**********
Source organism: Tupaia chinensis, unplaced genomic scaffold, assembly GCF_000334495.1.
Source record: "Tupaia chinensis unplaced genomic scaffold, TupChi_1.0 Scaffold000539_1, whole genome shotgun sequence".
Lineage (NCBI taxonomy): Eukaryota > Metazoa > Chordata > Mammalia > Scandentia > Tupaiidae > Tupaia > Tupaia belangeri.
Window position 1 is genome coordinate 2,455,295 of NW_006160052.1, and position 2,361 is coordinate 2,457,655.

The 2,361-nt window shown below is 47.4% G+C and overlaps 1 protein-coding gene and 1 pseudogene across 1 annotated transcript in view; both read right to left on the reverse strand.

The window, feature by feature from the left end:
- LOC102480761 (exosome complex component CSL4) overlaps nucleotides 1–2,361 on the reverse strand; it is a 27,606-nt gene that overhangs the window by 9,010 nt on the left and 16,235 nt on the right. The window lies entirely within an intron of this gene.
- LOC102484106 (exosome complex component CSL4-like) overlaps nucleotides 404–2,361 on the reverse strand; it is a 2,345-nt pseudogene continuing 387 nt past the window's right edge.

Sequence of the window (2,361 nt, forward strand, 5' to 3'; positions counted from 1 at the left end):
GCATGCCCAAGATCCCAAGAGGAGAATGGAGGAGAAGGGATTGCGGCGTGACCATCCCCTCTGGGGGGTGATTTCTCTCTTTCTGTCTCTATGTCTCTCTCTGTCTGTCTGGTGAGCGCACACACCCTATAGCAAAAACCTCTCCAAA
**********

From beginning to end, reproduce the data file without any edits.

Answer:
Source organism: Tupaia chinensis, unplaced genomic scaffold, assembly GCF_000334495.1.
Source record: "Tupaia chinensis unplaced genomic scaffold, TupChi_1.0 Scaffold000539_1, whole genome shotgun sequence".
Lineage (NCBI taxonomy): Eukaryota > Metazoa > Chordata > Mammalia > Scandentia > Tupaiidae > Tupaia > Tupaia belangeri.
Window position 1 is genome coordinate 2,455,295 of NW_006160052.1, and position 2,361 is coordinate 2,457,655.

The 2,361-nt window shown below is 47.4% G+C and overlaps 1 protein-coding gene and 1 pseudogene across 1 annotated transcript in view; both read right to left on the reverse strand.

The window, feature by feature from the left end:
- LOC102480761 (exosome complex component CSL4) overlaps nucleotides 1–2,361 on the reverse strand; it is a 27,606-nt gene that overhangs the window by 9,010 nt on the left and 16,235 nt on the right. The window lies entirely within an intron of this gene.
- LOC102484106 (exosome complex component CSL4-like) overlaps nucleotides 404–2,361 on the reverse strand; it is a 2,345-nt pseudogene continuing 387 nt past the window's right edge.

Sequence of the window (2,361 nt, forward strand, 5' to 3'; positions counted from 1 at the left end):
GCATGCCCAAGATCCCAAGAGGAGAATGGAGGAGAAGGGATTGCGGCGTGACCATCCCCTCTGGGGGGTGATTTCTCTCTTTCTGTCTCTATGTCTCTCTCTGTCTGTCTGGTGAGCGCACACACCCTATAGCAAAAACCTCTCCAAA